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Interview: Marc Philipp Gabriel

Zodiak's spring season 2018 kicks off with the guest performance AJIMA (2013). The work is a collaboration between choreographer and director Marc Philipp Gabriel, performer Maija Karhunen and scenographer-visualist Friederike Meese.

We asked Gabriel how he would describe the meaning of the performance, for him and in general.

AJIMA, kuva | photo David Wohlschlaf
Photo: David Wohlschlag

"I think over the years we managed to make a piece that radiates above us, that in some moments goes further than our personal agencies. We have been fortunate to perform AJIMA regularly over four years now in different countries and contexts, which definately made the piece stronger. 

In AJIMA we play with social projections that everyone casts on each other all the time. You don't talk much, so maybe you are arrogant. Or shy. You wear high heels, so you are extra feminine. You are in a wheelchair, so it's really great that you can dance in a night club. 

Especially Western societies are built on marginalisation and "othering" of what is not the majority, the norm (which is not as rigidly carved in concrete as we sometimes think). We have to understand that norms are fluid and treat them as such. If women were not allowed to vote some decades ago, now we struggle to welcome transgender, black, disabled, arabic... people in the middle of western societies. And I don't mean integration, I mean meeting the other on the same level.

This is what we try in AJIMA, playing with the levels, metaphorically and physically in the theatre space. Social interaction is constant negotiation, but we don't all get to start with the same privileges or equivalent opportunities. If we want this to happen, the ones with more power have to give up some of that power. Inclusion is a top down concept, but what we actually need is sharing and work work work as individuals on your own racism, your own discriminative behaviour, your own privileges, because you inherit so much of it just by beeing born into society.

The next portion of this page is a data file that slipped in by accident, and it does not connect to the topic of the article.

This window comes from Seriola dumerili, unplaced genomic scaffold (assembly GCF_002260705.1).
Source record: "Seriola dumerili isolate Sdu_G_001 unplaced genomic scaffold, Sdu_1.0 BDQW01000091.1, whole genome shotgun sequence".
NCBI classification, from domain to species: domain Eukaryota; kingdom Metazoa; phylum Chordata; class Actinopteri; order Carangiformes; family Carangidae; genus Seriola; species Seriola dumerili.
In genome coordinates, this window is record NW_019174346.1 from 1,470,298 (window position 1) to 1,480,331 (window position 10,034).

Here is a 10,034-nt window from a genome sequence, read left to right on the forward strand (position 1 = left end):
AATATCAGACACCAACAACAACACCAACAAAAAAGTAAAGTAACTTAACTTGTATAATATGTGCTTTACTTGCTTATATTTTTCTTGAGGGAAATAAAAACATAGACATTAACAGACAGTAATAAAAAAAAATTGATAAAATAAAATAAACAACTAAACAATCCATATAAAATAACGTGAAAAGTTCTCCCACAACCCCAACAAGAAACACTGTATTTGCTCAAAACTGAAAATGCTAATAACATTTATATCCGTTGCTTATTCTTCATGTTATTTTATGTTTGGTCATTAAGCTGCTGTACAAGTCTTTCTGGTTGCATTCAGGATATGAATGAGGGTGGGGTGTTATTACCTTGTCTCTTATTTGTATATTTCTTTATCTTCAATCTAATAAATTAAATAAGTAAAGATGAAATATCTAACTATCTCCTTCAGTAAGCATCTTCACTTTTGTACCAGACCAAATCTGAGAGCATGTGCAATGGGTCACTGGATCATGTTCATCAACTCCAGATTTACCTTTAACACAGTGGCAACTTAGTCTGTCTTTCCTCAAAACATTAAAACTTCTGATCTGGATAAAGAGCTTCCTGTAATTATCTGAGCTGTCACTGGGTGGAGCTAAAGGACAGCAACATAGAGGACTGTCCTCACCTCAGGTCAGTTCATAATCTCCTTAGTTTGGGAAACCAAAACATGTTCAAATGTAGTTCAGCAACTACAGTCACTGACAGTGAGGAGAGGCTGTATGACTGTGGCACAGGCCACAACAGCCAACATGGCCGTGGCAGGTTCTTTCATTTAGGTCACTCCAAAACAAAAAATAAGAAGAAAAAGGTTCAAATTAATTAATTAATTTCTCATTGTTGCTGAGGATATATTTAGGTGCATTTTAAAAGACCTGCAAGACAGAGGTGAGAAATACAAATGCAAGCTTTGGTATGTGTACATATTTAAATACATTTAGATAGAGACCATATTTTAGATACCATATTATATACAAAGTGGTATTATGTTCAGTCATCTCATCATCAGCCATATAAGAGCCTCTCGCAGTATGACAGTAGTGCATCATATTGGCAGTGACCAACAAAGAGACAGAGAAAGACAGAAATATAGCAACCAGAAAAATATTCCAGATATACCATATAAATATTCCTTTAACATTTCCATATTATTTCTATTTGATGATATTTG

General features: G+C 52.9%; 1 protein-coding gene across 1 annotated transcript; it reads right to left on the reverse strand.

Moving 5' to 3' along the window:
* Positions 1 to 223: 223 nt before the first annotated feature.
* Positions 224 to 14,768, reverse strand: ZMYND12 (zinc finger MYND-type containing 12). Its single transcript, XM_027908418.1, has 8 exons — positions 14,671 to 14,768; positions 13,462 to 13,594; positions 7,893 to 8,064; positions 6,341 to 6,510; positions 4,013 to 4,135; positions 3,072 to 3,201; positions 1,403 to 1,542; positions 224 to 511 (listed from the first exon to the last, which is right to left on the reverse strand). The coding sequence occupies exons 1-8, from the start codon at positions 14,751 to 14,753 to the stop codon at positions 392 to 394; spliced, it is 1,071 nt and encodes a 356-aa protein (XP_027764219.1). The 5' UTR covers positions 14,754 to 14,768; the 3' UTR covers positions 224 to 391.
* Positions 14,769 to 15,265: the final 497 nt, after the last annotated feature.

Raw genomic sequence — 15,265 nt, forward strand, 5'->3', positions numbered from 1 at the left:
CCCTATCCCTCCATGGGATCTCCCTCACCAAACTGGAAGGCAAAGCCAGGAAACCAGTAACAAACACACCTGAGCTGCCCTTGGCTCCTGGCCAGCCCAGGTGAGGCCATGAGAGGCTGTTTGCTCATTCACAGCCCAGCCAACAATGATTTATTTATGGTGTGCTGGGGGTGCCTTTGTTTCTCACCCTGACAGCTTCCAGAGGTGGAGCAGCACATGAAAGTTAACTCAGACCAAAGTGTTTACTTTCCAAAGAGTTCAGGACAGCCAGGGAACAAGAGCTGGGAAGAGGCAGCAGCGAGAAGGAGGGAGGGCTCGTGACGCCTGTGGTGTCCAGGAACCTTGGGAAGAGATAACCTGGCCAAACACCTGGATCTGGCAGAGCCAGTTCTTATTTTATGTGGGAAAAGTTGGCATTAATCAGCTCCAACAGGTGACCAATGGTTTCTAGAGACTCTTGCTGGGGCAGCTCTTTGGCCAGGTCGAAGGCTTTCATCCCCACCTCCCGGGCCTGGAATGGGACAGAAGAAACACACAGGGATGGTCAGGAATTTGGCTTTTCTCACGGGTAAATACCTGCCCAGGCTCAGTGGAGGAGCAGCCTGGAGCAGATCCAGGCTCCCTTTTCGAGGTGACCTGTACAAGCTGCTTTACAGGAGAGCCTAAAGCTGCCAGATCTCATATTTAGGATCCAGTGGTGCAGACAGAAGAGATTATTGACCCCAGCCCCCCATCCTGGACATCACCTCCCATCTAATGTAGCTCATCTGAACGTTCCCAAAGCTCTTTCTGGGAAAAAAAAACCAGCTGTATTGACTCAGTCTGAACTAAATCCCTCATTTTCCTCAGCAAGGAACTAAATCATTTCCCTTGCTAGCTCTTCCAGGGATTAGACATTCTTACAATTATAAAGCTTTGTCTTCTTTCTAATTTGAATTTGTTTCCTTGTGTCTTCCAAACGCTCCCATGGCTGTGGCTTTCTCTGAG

AJIMA also works with personal objects, things that we put meaning into or that mean a lot to us, in fact the amount of objects we think we need to enjoy everyday life has increased dramatically over the last century and we don't think much about what that does to us as social beings. Maija has developed a technique to read people's charecteristics from objects and even tell a bit about the future, so AJIMA is also a joyous welcoming of other times and new thinking that is already there, deeply routed in ourselves.

Performing this piece through different stages in life has also shown us how differently you can approach the same material and how you can find and loose yourself in a work again and again, strengthening the level of trust and friendship in the team. As much as AJIMA is a very personal solo performance, it is a community piece, from and for all of us."

AJIMA on Zodiak Stage 17.–23.1.2018. See the exact performance times here (link).